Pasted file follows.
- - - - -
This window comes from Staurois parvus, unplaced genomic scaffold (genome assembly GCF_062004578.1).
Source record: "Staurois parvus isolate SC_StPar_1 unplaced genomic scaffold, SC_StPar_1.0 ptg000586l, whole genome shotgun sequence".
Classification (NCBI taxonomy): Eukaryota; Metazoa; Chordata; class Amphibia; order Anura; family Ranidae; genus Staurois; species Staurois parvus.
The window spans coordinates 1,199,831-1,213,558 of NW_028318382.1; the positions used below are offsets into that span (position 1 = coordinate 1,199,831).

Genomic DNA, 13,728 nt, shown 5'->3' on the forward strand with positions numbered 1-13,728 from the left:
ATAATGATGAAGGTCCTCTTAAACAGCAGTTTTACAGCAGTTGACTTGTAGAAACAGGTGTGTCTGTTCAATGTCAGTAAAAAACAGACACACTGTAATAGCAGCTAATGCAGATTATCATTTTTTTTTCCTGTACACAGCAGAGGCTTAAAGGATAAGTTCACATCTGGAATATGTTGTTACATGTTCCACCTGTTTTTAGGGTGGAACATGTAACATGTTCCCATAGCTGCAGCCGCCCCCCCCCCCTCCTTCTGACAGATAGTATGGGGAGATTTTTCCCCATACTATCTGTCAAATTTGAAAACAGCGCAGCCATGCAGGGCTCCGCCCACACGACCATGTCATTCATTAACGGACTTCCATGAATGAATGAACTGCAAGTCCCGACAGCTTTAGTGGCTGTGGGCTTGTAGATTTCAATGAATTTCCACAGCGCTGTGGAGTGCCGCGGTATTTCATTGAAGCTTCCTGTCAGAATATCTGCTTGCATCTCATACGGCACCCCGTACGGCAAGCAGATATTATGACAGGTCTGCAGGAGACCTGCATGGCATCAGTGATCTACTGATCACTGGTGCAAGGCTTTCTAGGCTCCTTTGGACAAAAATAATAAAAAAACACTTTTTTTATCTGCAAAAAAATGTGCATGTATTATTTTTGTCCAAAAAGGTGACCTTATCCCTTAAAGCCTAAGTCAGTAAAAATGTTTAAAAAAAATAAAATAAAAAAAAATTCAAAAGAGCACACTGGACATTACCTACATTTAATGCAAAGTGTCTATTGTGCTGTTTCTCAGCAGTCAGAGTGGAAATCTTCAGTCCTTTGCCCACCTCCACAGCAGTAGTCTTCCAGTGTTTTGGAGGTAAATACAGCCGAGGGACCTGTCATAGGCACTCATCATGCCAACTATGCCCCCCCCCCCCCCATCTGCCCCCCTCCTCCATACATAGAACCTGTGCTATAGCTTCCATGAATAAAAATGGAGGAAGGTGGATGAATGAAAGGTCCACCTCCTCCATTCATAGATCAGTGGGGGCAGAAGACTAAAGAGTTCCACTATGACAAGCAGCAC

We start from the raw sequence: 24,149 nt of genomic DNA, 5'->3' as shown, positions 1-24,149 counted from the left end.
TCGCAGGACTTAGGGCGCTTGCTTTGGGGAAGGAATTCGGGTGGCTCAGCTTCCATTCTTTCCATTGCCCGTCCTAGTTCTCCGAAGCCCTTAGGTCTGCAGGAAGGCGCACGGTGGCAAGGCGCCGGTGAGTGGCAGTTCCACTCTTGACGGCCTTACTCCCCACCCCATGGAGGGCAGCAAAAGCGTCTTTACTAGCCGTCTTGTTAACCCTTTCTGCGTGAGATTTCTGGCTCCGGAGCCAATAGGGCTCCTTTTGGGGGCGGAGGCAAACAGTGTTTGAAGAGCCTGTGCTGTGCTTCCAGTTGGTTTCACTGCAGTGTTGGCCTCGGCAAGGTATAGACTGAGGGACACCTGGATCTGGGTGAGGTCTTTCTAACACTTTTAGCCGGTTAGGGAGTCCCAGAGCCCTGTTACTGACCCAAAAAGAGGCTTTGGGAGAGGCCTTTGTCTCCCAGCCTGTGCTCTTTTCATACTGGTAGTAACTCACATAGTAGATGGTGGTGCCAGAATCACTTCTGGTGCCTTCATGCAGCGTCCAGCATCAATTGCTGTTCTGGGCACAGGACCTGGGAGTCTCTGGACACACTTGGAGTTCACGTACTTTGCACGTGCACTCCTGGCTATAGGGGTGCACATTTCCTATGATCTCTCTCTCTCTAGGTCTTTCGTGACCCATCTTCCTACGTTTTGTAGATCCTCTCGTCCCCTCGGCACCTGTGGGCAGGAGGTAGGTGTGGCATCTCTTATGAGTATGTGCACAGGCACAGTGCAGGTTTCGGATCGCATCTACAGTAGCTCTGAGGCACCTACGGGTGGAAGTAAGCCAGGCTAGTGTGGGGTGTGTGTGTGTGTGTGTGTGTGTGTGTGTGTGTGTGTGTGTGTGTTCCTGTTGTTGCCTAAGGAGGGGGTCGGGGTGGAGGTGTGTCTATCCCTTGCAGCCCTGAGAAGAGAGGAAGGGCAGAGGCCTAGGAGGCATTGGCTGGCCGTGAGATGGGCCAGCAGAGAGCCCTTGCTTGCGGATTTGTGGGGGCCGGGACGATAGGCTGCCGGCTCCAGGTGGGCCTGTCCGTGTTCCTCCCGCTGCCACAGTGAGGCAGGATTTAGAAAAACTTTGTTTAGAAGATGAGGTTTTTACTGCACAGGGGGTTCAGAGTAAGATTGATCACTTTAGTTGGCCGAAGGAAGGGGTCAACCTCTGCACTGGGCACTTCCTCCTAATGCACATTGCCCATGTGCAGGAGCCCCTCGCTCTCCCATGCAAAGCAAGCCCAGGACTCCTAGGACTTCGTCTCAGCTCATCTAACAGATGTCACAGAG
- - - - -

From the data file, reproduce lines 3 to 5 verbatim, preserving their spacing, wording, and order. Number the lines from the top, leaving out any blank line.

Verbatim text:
Classification (NCBI taxonomy): Eukaryota; Metazoa; Chordata; class Amphibia; order Anura; family Ranidae; genus Staurois; species Staurois parvus.
The window spans coordinates 1,199,831-1,213,558 of NW_028318382.1; the positions used below are offsets into that span (position 1 = coordinate 1,199,831).

Genomic DNA, 13,728 nt, shown 5'->3' on the forward strand with positions numbered 1-13,728 from the left: